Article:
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At the blossoming age of 12, “This Is Us” star Lonnie Chavis has already had his fair share of run-ins with racism in Hollywood.
The budding actor plays young Randall on NBC’s hit series This is Us, and in a new essay for People the young star opened up about his experience with racism in Hollywood and what it means to be a Black child in America.
“I can recall a time on set when I started crying listening to an actor portray a racist grandmother toward my character,” Chavis writes. “The director and writers told me that they didn’t need me to cry for the scene. However, it was hard for me not to cry as I witnessed what I had just learned was my reality. I wasn’t acting, I was crying for me. Can you imagine having to explain to a room full of white people why I couldn’t hold back my real tears while experiencing the pain of racism?”
Chavis went on to share how at the ripe age of 7, his parents introduced him to the reality of what it means to be a black man in America.
“I actually didn’t learn about being Black and what that would mean for me until I was 7 years old. I thought I was a peach man, so my parents educated me on being a Black man really quick with long talks, books and movies like Amistad and Malcolm X. I was overwhelmed with confusion, fear and sadness. I had to lean on my faith in Christ for hope, protection and understanding.”
The child star recalled even more incidents he had that reflected the racism and tone deafness that runs deep in the entertainment industry.
“I can recall the time when I realized there are not a lot of people that look like me on these Hollywood sets and asked my mom where all the Black people were. I also remember being invited to events but then being treated very poorly by security or entrance checkers, like I wasn’t supposed to be there, until I had a publicist to announce me. I think of going to Hollywood events with other actors and actresses where I was constantly asked if I’m the boy from Black-ish or the boy from Stranger Things. I guess we all look alike since we are all Black. Can you imagine being confused for any other Black kid just because you all share the same profession? I can.”
Chavis went on to remember the time he was racially profiled with his family, but saved by a white fan who happened to be a witness.
“It didn’t stop there. I was racially profiled at a restaurant in San Diego while visiting one of my young Black costars. Her Black cousins and I were accused by a young white girl working the cash register of trying to steal the few tips in her tip cup. It was a huge ordeal that almost led to police being called on us while we were with our parents — until some wonderful fan who happened to be white told them that I was a professional actor on two television series currently airing and argued that he doubted I would need to steal her few dollars. My mother never played the “he’s an actor” card. She definitely knew and argued that we were being targeted merely because we were a group of young Black children. Can you imagine someone thinking you are a thief just because of the color of your skin? I can.”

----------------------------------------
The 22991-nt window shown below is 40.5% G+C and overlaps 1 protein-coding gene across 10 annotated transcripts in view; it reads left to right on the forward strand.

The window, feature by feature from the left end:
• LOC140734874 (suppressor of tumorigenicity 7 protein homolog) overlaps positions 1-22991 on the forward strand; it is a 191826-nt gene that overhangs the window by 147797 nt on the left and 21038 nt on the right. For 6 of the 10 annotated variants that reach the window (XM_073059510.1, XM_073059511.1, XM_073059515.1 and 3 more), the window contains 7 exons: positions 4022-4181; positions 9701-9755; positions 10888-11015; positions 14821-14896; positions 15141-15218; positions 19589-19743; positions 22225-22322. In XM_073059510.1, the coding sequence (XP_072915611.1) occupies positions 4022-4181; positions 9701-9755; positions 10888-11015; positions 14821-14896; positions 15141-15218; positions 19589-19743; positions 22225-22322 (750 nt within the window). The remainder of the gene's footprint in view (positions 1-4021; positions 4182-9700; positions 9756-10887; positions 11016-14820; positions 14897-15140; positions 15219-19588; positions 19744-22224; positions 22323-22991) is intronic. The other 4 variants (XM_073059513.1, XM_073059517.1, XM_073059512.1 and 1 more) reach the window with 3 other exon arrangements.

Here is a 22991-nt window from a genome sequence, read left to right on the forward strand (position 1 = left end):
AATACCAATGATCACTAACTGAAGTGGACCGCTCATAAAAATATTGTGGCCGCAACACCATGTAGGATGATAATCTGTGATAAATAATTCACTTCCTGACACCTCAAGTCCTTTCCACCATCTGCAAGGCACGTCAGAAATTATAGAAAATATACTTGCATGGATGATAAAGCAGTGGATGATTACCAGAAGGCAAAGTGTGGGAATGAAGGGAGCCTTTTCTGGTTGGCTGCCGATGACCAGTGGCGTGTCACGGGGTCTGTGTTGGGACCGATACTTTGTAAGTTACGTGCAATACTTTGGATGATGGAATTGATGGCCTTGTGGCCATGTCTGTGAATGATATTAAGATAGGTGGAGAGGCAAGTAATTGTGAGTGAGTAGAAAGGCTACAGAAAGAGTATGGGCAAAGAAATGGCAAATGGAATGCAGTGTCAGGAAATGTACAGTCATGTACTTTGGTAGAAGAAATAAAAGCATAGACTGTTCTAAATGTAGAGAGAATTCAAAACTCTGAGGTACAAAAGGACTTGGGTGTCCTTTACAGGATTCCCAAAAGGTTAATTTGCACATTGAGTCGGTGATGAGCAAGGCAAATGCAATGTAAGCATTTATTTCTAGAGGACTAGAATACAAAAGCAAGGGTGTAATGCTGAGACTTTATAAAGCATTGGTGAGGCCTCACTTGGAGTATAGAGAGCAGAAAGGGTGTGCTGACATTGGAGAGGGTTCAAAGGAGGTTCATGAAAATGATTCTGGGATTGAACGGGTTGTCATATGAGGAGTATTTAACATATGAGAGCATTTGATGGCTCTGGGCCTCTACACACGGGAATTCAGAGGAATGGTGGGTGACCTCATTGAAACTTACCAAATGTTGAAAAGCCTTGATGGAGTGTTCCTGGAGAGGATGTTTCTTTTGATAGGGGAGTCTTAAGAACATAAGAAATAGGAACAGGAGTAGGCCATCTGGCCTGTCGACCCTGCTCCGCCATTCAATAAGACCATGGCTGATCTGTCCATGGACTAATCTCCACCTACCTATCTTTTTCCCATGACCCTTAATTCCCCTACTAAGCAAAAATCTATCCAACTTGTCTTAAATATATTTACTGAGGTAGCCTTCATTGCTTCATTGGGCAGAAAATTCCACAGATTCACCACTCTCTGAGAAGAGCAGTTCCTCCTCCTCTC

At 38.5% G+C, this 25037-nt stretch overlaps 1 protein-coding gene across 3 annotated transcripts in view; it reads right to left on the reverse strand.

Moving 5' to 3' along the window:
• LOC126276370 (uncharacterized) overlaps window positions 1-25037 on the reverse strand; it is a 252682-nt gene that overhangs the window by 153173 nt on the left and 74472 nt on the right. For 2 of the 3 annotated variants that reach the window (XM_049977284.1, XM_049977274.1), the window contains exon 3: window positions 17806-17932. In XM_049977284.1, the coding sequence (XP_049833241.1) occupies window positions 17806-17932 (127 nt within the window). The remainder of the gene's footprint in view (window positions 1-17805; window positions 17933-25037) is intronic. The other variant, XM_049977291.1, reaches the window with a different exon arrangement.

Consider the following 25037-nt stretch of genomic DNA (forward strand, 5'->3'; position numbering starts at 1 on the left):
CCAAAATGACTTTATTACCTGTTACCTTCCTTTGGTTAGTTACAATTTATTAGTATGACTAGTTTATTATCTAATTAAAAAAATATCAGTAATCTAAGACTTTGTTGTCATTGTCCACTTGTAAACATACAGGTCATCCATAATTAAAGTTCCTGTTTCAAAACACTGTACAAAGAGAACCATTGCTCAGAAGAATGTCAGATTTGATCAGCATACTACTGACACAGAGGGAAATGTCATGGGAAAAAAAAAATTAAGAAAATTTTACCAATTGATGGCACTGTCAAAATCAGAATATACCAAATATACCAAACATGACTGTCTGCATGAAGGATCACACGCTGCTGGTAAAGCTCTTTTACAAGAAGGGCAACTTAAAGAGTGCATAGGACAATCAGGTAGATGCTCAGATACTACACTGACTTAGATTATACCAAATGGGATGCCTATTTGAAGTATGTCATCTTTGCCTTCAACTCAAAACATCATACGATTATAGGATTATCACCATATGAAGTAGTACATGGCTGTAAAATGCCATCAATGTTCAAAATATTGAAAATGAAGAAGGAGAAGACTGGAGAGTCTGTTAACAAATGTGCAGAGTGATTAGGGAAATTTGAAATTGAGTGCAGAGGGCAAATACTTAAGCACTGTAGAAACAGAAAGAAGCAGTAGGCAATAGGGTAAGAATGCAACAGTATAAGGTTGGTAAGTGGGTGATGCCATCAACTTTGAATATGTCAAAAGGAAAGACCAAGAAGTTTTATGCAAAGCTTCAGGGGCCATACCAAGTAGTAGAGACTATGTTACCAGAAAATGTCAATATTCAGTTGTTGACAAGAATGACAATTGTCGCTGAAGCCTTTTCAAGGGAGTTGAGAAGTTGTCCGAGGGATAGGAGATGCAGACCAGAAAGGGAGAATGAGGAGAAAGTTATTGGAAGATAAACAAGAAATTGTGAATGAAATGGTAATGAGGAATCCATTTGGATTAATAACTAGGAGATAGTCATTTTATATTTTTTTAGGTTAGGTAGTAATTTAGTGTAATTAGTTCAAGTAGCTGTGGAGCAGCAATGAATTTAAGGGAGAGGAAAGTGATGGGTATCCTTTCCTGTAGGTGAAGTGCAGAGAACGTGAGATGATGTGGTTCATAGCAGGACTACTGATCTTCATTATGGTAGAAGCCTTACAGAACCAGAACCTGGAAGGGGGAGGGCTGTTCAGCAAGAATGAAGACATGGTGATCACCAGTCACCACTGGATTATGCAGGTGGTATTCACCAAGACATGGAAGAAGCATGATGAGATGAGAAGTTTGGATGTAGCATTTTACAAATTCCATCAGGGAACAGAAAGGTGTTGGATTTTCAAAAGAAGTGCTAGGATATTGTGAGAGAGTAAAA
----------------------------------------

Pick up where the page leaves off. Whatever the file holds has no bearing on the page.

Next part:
To make matters worse, the junior high school student explained the multiple run-ins he’s had with the LAPD for being black and driving in a nice car.
“My mother was taking me to work one morning, just blocks from the Paramount Studio lot, when she got pulled over in our new BMW. The white cop approached my mother’s window and asked her, “Whose car is this?” — not about her license and registration, or even why he pulled us over. I had been taught about how to behave if ever getting stopped by the police, but nothing prepared me for this. My mom was guilty of driving while Black. She had to go to her trunk for more paperwork, and I watched the cop hold his hand on his gun as if my mom was a threat. I was scared for her; I was scared for me. I didn’t know what to do in that backseat, but just to get on the phone with my dad. It became clear to me that the other three times we were pulled over in Hollywood/L.A. areas after that were because we were Black in a nice car. Can you imagine it being normal to start recording with your cellphone as soon as your mother is pulled over for a traffic stop? I can.”
Chavis ended his powerful essay by expressing how much policies need to change in Hollywood, in government, in policing and around the world.
“Policies need to change, laws need to change, the police need to change, Hollywood needs to change, hearts need to change, America needs to change. Change has got to happen for unarmed Black citizens to not live in fear of being murdered.”
Jeroslyn Jovonn is a LA-based Writer and Correspondent sounding off on pop culture, woke news, and more. Follow me on Instagram/TikTok @JeroslynDiva, Twitter @JeroslynDiva08
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